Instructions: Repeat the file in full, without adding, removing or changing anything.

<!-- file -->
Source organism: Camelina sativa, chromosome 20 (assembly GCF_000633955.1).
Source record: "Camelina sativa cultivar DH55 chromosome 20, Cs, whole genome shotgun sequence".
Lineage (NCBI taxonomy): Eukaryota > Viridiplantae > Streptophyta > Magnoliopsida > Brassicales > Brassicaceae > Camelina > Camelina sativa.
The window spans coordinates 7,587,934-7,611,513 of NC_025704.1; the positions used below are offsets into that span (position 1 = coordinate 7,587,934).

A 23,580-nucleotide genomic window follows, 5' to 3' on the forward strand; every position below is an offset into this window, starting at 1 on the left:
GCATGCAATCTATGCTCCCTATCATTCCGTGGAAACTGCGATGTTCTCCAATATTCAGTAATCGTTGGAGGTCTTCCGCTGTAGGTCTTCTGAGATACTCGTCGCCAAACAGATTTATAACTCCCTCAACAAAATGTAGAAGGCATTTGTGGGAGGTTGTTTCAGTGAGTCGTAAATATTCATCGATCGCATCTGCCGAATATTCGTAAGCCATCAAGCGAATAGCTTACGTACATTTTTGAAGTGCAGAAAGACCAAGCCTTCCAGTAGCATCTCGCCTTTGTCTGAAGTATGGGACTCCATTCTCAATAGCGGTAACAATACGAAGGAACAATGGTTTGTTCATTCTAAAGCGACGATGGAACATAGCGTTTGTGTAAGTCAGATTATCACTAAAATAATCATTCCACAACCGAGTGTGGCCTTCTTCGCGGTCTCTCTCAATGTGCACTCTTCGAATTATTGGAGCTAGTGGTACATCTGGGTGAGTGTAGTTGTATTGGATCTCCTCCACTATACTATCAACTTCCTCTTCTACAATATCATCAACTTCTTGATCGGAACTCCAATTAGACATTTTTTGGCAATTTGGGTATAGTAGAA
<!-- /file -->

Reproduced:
Source organism: Camelina sativa, chromosome 20 (assembly GCF_000633955.1).
Source record: "Camelina sativa cultivar DH55 chromosome 20, Cs, whole genome shotgun sequence".
Lineage (NCBI taxonomy): Eukaryota > Viridiplantae > Streptophyta > Magnoliopsida > Brassicales > Brassicaceae > Camelina > Camelina sativa.
The window spans coordinates 7,587,934-7,611,513 of NC_025704.1; the positions used below are offsets into that span (position 1 = coordinate 7,587,934).

A 23,580-nucleotide genomic window follows, 5' to 3' on the forward strand; every position below is an offset into this window, starting at 1 on the left:
GCATGCAATCTATGCTCCCTATCATTCCGTGGAAACTGCGATGTTCTCCAATATTCAGTAATCGTTGGAGGTCTTCCGCTGTAGGTCTTCTGAGATACTCGTCGCCAAACAGATTTATAACTCCCTCAACAAAATGTAGAAGGCATTTGTGGGAGGTTGTTTCAGTGAGTCGTAAATATTCATCGATCGCATCTGCCGAATATTCGTAAGCCATCAAGCGAATAGCTTACGTACATTTTTGAAGTGCAGAAAGACCAAGCCTTCCAGTAGCATCTCGCCTTTGTCTGAAGTATGGGACTCCATTCTCAATAGCGGTAACAATACGAAGGAACAATGGTTTGTTCATTCTAAAGCGACGATGGAACATAGCGTTTGTGTAAGTCAGATTATCACTAAAATAATCATTCCACAACCGAGTGTGGCCTTCTTCGCGGTCTCTCTCAATGTGCACTCTTCGAATTATTGGAGCTAGTGGTACATCTGGGTGAGTGTAGTTGTATTGGATCTCCTCCACTATACTATCAACTTCCTCTTCTACAATATCATCAACTTCTTGATCGGAACTCCAATTAGACATTTTTTGGCAATTTGGGTATAGTAGAA